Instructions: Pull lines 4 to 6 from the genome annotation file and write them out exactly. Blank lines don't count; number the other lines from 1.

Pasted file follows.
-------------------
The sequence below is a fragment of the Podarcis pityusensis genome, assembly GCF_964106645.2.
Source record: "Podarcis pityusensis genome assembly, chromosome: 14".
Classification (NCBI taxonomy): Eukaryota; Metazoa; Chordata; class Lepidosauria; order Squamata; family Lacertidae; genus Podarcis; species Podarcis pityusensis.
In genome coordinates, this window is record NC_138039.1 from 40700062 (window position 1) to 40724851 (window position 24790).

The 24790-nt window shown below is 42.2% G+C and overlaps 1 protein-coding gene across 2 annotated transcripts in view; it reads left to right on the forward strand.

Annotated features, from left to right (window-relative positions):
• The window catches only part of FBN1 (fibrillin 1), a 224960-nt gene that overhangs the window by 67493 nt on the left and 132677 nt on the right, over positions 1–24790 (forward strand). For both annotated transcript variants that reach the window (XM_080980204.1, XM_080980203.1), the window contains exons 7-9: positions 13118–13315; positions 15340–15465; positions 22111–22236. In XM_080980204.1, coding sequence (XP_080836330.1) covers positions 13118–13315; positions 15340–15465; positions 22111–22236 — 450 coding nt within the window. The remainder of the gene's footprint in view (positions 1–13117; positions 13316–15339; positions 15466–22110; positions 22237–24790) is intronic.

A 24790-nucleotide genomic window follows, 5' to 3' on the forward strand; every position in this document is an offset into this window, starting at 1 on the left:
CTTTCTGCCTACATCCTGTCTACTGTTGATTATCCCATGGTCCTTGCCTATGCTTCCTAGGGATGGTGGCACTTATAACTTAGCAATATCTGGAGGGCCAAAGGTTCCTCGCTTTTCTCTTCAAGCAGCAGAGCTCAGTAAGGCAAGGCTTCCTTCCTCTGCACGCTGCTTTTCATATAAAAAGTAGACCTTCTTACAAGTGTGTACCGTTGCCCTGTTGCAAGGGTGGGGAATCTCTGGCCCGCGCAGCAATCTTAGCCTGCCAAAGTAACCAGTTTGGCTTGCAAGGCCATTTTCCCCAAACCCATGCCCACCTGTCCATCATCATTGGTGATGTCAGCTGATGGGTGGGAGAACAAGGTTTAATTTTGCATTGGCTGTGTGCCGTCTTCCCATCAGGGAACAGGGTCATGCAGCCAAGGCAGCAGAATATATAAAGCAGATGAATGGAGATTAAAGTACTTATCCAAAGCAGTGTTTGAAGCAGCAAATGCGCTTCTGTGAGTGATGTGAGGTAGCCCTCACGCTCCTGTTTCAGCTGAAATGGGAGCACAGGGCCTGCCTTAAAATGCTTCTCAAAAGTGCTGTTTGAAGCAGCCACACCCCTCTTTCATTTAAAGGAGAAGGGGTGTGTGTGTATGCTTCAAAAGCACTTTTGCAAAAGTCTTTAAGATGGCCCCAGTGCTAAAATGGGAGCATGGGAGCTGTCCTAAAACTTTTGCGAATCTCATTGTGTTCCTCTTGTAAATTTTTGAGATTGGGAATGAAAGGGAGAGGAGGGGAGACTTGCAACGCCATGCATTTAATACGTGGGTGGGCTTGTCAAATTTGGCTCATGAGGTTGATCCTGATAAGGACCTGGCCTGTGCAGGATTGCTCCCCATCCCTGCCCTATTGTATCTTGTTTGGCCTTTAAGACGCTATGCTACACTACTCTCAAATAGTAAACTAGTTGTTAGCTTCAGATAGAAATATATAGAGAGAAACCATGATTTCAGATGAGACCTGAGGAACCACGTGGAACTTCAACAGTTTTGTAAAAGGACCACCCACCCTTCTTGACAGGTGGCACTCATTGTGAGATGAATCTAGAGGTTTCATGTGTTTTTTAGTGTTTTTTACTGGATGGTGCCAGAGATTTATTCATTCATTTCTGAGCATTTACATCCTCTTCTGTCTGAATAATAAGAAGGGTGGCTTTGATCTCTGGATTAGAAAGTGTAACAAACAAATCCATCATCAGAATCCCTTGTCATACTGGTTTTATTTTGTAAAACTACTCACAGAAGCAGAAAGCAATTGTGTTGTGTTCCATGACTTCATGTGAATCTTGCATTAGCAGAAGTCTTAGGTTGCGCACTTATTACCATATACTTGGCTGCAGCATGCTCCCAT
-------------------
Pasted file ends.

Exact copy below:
In genome coordinates, this window is record NC_138039.1 from 40700062 (window position 1) to 40724851 (window position 24790).

The 24790-nt window shown below is 42.2% G+C and overlaps 1 protein-coding gene across 2 annotated transcripts in view; it reads left to right on the forward strand.

Annotated features, from left to right (window-relative positions):